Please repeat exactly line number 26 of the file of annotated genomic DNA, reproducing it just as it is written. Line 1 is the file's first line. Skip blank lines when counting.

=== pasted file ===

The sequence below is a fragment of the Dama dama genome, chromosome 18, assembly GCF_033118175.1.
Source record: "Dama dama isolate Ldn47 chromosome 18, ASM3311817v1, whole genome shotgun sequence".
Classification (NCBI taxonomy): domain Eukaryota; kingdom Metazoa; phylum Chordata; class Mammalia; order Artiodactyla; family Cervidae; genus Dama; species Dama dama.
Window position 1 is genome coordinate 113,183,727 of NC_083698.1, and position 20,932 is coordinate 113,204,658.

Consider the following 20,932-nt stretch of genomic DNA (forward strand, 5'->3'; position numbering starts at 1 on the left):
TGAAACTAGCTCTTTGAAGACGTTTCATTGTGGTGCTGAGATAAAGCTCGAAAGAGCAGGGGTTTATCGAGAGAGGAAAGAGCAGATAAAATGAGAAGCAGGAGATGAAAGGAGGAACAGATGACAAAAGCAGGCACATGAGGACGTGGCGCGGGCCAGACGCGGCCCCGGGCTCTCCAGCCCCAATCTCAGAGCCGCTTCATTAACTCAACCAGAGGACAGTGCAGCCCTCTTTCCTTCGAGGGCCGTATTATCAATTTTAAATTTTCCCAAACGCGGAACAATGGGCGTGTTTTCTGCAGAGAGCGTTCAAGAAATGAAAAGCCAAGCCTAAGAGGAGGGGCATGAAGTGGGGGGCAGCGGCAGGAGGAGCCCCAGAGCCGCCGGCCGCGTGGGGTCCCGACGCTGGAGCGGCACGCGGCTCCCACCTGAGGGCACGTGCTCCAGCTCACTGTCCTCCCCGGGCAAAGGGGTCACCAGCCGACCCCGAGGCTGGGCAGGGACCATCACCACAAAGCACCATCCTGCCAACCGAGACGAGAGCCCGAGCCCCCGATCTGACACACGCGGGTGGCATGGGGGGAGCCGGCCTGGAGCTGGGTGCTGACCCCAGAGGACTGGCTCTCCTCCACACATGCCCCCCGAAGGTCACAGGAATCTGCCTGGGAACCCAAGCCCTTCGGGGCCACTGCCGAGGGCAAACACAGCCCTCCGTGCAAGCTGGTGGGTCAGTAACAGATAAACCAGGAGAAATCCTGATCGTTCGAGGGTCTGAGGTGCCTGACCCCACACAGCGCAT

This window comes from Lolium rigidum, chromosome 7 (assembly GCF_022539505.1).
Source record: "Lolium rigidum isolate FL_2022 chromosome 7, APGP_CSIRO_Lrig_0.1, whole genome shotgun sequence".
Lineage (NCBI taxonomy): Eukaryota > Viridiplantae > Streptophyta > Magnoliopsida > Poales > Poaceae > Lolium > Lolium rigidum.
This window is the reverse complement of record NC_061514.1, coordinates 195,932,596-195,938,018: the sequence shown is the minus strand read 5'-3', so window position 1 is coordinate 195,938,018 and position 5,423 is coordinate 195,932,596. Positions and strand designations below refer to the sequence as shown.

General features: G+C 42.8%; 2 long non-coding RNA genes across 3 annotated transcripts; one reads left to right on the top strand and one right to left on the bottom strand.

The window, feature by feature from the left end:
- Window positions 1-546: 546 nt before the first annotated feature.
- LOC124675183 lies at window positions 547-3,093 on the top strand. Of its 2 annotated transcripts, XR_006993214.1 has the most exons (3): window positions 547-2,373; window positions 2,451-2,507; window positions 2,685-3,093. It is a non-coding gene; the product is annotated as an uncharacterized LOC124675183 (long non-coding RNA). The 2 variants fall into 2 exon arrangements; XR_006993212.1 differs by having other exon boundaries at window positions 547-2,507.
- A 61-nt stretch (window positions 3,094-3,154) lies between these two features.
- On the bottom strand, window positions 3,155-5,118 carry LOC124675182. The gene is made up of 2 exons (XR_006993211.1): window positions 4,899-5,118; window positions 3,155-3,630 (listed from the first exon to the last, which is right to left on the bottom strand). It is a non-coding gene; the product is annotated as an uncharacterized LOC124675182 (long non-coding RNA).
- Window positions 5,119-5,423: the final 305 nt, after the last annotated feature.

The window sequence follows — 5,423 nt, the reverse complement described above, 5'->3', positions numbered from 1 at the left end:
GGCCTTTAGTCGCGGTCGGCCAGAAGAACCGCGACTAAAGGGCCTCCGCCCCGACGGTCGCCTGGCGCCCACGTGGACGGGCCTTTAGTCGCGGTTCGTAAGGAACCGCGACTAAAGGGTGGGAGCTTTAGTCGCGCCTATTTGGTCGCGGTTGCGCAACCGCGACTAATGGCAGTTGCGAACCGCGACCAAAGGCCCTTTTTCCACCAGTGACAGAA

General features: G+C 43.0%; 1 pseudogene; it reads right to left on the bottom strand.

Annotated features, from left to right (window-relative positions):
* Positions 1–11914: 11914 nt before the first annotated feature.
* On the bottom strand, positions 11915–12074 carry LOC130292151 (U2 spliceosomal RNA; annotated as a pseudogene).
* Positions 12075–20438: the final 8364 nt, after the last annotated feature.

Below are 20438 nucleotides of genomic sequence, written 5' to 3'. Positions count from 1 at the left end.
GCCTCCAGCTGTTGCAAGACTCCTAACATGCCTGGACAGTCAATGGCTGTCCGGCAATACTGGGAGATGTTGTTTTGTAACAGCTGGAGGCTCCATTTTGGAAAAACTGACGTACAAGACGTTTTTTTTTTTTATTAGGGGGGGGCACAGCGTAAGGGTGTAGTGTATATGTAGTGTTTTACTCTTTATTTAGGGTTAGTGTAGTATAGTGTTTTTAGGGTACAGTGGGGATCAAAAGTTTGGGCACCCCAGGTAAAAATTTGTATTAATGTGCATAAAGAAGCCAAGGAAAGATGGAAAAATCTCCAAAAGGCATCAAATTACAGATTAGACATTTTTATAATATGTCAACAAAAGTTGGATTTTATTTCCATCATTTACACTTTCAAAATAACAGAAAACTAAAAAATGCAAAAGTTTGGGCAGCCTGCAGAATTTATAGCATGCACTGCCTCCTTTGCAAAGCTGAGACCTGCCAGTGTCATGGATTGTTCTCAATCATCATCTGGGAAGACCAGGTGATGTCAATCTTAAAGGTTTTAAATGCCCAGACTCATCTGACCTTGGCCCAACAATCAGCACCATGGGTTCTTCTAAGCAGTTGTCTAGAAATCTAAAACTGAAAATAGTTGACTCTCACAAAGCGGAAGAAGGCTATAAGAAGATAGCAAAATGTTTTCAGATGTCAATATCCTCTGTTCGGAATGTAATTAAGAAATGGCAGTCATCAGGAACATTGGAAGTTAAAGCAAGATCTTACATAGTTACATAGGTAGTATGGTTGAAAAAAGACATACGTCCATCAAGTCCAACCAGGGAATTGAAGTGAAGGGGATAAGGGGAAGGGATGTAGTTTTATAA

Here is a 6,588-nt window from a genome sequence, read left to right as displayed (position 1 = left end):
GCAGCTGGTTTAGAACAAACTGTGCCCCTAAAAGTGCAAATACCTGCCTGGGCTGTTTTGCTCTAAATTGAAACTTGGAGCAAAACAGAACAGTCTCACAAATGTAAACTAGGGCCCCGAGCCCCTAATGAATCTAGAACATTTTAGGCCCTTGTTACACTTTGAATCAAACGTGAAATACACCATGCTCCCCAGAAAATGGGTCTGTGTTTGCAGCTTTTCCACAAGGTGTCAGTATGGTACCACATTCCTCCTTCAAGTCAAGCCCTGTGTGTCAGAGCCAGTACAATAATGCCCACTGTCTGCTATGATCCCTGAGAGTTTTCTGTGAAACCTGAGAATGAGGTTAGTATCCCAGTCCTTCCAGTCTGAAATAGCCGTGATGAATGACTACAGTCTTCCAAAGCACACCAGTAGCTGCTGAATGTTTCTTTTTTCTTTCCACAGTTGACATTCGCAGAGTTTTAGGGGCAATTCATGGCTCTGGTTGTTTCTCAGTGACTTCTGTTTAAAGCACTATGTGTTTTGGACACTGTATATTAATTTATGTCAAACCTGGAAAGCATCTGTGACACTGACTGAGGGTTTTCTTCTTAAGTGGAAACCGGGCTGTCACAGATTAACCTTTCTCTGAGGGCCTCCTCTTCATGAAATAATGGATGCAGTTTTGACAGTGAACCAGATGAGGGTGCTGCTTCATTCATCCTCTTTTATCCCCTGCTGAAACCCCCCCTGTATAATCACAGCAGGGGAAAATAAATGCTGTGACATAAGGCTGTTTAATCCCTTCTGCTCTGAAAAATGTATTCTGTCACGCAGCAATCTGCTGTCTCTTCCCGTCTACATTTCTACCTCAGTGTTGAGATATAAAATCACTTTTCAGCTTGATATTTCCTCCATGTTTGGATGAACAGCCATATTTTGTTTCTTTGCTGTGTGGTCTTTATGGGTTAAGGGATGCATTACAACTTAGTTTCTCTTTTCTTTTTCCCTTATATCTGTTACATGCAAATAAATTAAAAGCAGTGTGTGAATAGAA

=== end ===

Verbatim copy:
GCCTCCAGCTGTTGCAAGACTCCTAACATGCCTGGACAGTCAATGGCTGTCCGGCAATACTGGGAGATGTTGTTTTGTAACAGCTGGAGGCTCCATTTTGGAAAAACTGACGTACAAGACGTTTTTTTTTTTTATTAGGGGGGGGCACAGCGTAAGGGTGTAGTGTATATGTAGTGTTTTACTCTTTATTTAGGGTTAGTGTAGTATAGTGTTTTTAGGGTACAGTGGGGATCAAAAGTTTGGGCACCCCAGGTAAAAATTTGTATTAATGTGCATAAAGAAGCCAAGGAAAGATGGAAAAATCTCCAAAAGGCATCAAATTACAGATTAGACATTTTTATAATATGTCAACAAAAGTTGGATTTTATTTCCATCATTTACACTTTCAAAATAACAGAAAACTAAAAAATGCAAAAGTTTGGGCAGCCTGCAGAATTTATAGCATGCACTGCCTCCTTTGCAAAGCTGAGACCTGCCAGTGTCATGGATTGTTCTCAATCATCATCTGGGAAGACCAGGTGATGTCAATCTTAAAGGTTTTAAATGCCCAGACTCATCTGACCTTGGCCCAACAATCAGCACCATGGGTTCTTCTAAGCAGTTGTCTAGAAATCTAAAACTGAAAATAGTTGACTCTCACAAAGCGGAAGAAGGCTATAAGAAGATAGCAAAATGTTTTCAGATGTCAATATCCTCTGTTCGGAATGTAATTAAGAAATGGCAGTCATCAGGAACATTGGAAGTTAAAGCAAGATCTTACATAGTTACATAGGTAGTATGGTTGAAAAAAGACATACGTCCATCAAGTCCAACCAGGGAATTGAAGTGAAGGGGATAAGGGGAAGGGATGTAGTTTTATAA